Color Label Solutions

Color Label Solutions

Saturday, April 25, 2015

"PORTS" smith

Have you ever figured out how to do something that everyone seeming knew already?  That’s how I feel about setting up a GP-C831 printer on a network.

GP-C831 Network

Now you should know; I’ve added a lot of label printers to networks over the years.  But I’ve relied on our customer’s Network Administrators or “Navi’s” to do all the work for me.  For example, you can find the TM-C3500 Install Navi here:

GP-C831 Driver

With the install Navi, it steps you through the process of adding a printer to the network, including discovering the printer.  The Navi works great if the printer and the computer are on the “same” subnet.  If the computer and printer are on different subnets, I have received various ideas on how to add the printer to the network; but I was never really confident about how to add a printer correctly.

Recently, however, I’ve ran into a Network potential issue with the C831; no Install Navi.  Epson has not posted an updated Navi with the release of their new driver which enables 8.25” wide printing on the C831.  You may remember my earlier post on this new driver.

At the same time, I started using a new computer.  Finally, I had to add the C831 printer to the office network in order to send out print samples.   We send print samples to customers most every day.  Not wanting to add the previous driver with the available Navi, I had to take a different tack.

To set up the printer on the network, I downloaded and installed EpsonNet Config Utility from this site:

After downloading, I ran the EpsonNet Config and it discovered my printers on the network: 

EpsonNet Config

By selecting Configuration, I was able to set my IP address:

Now that I had the IP address, I had to configure a port for this printer.  I added a port by right clicking on a printer, selecting the 4th option, Printer Properties, then selecting the Ports tab and Add Port using the IP address of the printer I set.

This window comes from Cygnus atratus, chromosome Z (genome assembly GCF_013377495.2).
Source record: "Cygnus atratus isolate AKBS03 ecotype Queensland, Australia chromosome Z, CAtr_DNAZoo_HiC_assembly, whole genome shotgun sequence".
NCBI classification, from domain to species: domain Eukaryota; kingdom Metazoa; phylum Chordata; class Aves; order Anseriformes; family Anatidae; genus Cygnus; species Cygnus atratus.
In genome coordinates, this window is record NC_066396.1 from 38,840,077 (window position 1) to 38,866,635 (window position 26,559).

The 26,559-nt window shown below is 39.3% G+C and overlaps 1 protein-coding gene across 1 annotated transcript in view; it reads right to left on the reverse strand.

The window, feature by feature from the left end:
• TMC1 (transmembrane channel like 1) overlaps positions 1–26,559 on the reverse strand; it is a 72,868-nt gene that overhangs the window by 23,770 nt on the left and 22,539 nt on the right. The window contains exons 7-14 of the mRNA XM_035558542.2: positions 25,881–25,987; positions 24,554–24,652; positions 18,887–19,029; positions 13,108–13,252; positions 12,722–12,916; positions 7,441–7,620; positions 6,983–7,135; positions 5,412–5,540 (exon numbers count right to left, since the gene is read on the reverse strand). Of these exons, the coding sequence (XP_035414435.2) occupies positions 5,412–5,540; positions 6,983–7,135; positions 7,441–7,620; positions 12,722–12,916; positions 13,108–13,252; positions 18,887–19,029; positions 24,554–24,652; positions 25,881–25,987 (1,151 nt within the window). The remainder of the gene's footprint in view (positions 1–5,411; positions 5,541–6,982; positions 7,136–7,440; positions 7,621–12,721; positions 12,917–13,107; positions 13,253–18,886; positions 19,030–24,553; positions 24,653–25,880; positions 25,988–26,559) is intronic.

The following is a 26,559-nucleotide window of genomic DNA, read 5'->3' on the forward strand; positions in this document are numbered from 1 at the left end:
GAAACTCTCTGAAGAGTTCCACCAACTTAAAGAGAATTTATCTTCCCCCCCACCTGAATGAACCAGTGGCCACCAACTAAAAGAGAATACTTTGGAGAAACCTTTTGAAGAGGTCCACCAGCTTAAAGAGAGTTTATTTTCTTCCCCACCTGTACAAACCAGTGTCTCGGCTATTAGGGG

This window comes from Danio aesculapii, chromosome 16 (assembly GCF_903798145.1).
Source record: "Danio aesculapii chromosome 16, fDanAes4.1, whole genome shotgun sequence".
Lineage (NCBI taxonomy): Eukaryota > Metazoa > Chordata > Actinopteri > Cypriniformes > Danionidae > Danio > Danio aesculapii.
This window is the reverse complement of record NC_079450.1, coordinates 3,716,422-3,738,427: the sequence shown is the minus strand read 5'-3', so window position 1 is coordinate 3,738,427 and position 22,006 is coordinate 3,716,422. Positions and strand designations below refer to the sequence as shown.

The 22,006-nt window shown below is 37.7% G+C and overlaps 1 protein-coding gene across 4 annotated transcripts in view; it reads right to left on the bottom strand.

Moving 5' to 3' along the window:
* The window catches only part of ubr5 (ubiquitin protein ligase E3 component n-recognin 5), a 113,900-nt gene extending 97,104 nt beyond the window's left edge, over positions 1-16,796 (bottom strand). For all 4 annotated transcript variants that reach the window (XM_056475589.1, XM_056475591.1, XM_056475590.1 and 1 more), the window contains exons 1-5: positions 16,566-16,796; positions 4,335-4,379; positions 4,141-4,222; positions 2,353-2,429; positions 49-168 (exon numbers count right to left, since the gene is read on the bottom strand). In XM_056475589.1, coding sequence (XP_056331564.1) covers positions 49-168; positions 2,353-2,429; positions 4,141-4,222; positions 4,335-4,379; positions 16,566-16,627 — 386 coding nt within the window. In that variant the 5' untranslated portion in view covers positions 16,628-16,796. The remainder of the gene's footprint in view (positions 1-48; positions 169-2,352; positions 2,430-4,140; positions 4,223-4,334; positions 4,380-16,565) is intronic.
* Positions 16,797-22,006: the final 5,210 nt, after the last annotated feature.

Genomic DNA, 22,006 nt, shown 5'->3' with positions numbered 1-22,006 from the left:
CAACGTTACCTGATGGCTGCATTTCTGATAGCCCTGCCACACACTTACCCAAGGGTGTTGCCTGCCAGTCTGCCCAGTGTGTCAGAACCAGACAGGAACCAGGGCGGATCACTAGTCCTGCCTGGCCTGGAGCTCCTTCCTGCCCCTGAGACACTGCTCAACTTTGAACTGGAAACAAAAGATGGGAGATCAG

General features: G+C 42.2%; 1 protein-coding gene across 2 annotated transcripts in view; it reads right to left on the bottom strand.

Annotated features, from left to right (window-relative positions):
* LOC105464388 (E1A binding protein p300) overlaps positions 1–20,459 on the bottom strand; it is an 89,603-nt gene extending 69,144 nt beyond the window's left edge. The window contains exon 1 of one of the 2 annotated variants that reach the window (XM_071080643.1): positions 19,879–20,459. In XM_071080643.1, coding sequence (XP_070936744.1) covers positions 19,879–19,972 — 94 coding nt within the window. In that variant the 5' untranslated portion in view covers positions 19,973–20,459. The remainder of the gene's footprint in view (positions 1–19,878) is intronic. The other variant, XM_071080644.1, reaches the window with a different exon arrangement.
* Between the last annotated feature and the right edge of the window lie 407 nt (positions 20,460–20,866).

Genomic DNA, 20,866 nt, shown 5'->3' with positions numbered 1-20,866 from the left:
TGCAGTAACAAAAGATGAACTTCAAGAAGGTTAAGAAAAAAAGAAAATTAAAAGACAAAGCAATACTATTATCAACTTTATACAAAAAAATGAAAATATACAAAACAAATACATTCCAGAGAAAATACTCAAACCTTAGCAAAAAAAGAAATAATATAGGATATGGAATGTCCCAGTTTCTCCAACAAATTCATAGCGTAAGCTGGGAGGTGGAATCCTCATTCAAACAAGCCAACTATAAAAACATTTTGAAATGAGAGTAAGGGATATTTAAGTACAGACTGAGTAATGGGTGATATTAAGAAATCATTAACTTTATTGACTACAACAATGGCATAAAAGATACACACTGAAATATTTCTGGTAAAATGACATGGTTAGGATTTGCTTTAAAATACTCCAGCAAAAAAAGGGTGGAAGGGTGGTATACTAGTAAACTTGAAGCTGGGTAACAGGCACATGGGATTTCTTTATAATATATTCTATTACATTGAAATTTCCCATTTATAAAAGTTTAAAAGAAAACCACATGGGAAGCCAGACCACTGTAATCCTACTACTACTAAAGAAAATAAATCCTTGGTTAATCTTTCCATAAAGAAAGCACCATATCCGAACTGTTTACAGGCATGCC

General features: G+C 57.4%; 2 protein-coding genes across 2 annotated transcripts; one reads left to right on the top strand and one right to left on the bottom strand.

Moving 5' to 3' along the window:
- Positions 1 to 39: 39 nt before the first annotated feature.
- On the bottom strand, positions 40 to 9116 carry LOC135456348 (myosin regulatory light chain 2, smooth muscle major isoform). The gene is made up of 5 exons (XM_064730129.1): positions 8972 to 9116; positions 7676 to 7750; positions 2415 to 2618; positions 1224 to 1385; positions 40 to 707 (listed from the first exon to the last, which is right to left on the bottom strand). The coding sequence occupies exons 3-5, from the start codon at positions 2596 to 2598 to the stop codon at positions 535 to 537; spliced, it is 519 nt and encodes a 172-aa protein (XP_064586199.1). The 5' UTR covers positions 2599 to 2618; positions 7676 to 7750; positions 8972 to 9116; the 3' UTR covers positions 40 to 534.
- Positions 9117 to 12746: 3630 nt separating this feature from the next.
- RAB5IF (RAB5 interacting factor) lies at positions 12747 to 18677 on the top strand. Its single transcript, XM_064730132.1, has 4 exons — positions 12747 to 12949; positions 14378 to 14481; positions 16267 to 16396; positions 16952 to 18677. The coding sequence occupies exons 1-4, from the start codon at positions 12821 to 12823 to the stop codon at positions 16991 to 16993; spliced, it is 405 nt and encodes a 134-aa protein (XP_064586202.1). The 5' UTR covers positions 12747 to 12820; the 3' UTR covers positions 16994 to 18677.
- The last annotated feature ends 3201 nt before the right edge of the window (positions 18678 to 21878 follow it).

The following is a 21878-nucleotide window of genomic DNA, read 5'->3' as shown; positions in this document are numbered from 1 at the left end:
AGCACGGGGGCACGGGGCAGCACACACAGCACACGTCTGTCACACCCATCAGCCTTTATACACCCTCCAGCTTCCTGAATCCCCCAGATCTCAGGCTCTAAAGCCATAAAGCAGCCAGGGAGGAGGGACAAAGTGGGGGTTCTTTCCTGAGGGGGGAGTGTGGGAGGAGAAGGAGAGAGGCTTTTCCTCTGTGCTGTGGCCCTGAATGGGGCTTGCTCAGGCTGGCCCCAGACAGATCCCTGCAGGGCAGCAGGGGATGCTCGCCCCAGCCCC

TM-C3500 Ports

Once the port was configured, I could then download and install the driver. Now you can download the driver for the C831 printer here:

 You need to know if your computer is 32 or 62 bit to select the correct driver.

Once the driver is downloaded, you can run the driver setup until you get to the manual setup:
In the manual setup, you just need to select the available TCIP port that you configured earlier.  And the printer worked great.

But sometimes, EpsonNet config can’t discover the printer.  It may not be able to find the printer as the printer could be on a much different subnet than the computer.  If this happens, you can print the configuration of the C831 printer.  To print the configuration of the printer, you press the Load/Eject and Tear-Off buttons on the C831 printer panel at the same time:

GP-C831 Status

And out pops a C831 Status Sheet with the IP address of the printer:

GP-C831 Status

If you need the ID address of a TM-C3500 printer, press the button beside the Ethernet port at the back of the printer.

TM-C3500 Status

Once you have the IP address, you can access the printer by typing the IP address into the browser:

FYI: access to the printer is password protected by a super-secret password, “epson”.   Clicking on “Network Setup”, enables you to change the IP address of the printer.

With the IP address, you can search for the printer using EpsonNet config as well:

Or just add a port for this IP address as above.

I was very excited to figure out how to add a printer to the network without the aid of the install Navi.  Please remember while reading this post: I’m not a network expert.  But the EpsonNet Config tool and knowing how to find the IP address can assist you in setting up a printer on even a complicated network.

Guy Mikel

Sunday, April 19, 2015

Larger Than 4"

After selling and supporting hundreds of TM-C3500 customers, one question I get all the time is, “Can I use larger than a 4” Outer Diameter roll”?

4" Label Roll, 2" Core